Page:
"Lyle Johnson" <ljohnson / resgen.com> wrote:
[...]
>Ruby, of course, doesn't have the concept of C++ destructors. When the GC
>detects that an object is no longer in use, it will get "collected". So the
>problem I'm running into is that when object "Foo" gets garbage collected
>(and the underlying C++ object "CFoo" is destroyed), there are still other
>C++ objects out there that  have references to "CFoo". As soon as they try
>to access the recently deceased object, bad things happen.
>
>So the question is, is there any way to control the order in which objects
>get garbage-collected? For the current problem I'm debugging, all of this
>action is taking place when the Ruby interpreter shuts down. For those
>familiar with the source code, I'm looking at the function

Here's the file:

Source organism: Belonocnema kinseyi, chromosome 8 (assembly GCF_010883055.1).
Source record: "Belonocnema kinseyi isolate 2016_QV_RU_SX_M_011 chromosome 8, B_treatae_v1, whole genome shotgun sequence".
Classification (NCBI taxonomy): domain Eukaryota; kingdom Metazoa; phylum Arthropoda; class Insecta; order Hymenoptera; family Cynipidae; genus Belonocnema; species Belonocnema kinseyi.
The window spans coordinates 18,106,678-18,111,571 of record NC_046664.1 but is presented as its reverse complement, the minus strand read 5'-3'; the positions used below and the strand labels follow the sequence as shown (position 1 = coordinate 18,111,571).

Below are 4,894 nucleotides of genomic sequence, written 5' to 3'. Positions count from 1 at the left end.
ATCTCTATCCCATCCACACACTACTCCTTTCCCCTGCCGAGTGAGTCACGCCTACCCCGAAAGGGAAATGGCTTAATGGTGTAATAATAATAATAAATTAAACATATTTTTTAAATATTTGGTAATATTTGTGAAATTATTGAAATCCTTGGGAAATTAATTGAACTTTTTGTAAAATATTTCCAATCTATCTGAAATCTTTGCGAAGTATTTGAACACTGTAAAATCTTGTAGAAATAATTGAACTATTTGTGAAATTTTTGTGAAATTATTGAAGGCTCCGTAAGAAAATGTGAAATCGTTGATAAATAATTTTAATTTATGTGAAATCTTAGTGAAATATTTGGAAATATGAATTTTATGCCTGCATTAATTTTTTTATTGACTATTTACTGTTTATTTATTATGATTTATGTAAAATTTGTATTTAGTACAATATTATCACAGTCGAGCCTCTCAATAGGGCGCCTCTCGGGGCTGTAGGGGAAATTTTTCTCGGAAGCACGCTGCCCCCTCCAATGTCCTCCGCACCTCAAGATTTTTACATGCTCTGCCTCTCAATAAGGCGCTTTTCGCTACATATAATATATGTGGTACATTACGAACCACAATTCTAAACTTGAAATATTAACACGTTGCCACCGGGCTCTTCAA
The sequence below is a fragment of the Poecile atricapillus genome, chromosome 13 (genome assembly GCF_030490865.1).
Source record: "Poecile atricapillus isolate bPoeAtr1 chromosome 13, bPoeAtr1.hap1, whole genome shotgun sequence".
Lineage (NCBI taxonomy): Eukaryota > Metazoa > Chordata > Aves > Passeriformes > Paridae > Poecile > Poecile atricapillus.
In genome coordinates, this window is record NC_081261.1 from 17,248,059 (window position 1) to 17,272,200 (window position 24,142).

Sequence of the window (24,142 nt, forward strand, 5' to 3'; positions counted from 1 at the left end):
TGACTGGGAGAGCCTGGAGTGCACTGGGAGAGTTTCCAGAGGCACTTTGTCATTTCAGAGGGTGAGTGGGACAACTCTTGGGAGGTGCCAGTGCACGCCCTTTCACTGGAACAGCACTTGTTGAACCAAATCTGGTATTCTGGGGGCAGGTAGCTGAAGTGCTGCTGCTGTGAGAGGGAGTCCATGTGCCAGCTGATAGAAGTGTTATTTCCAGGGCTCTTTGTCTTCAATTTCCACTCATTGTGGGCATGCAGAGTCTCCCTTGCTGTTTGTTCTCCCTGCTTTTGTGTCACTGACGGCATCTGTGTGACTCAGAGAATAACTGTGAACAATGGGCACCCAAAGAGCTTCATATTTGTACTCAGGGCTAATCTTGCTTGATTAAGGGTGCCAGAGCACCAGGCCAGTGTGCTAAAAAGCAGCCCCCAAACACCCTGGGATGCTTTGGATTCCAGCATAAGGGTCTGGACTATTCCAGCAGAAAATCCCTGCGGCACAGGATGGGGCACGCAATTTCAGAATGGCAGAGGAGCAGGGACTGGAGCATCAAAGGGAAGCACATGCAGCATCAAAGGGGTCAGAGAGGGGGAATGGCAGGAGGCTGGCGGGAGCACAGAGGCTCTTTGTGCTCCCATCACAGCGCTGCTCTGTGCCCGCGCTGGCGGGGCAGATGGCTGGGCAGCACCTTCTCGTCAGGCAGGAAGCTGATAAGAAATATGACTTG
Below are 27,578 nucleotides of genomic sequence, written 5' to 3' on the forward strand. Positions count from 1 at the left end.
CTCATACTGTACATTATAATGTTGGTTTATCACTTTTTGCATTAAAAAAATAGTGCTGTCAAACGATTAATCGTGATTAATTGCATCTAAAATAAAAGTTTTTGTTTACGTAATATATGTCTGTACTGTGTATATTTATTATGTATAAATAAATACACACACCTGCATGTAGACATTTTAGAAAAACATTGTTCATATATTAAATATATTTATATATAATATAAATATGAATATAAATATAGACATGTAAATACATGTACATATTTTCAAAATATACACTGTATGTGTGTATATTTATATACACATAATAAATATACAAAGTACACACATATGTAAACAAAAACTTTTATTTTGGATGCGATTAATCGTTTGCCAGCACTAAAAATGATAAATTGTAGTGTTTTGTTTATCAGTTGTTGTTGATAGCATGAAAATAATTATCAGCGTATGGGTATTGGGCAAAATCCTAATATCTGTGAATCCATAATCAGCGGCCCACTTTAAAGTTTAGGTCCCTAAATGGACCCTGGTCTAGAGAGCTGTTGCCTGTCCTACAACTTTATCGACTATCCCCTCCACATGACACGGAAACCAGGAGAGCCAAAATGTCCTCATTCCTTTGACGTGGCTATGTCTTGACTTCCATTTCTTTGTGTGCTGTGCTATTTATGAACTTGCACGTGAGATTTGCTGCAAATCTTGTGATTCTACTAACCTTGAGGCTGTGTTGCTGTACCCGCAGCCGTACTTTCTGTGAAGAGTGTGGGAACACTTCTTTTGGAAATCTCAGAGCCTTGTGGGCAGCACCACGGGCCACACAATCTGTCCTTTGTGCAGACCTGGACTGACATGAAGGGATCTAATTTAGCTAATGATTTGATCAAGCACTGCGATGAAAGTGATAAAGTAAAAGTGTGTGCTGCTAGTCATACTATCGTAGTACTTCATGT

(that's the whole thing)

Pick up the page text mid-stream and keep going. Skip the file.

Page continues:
>"rb_gc_call_finalizer_at_exit()", which is defined in gc.c. The second loop
>in this function loops over all the data objects and GC's them in an
>arbitrary order.
>
>Any suggestions are welcome...
>
Well as you see, gc and reference counting are not friends.

So 3 suggestions.

The first is to stop using reference counting.  (As already
suggested by Dave.)

That may not be easy, in which case you can map the idea of
destructors onto Ruby.  Then in any block that you create
one of your objects in, call that in an ensure clause.  Your
problem still exists, but if someone programs according to
your API, objects will be destroyed in a timely manner.  (If
you have resources to clean up, this is the right approach
to take to cleaning them.)

The third option is to hack Ruby to have a way you can
register a collection of objects that need to be
destroyed first in the global destruction.  Using WeakRef
you can register things in there without interfering with
them being garbage collected, and at the end of time you
know those things will go first.

Personally I would suggest the first or the second.

Cheers,
Ben
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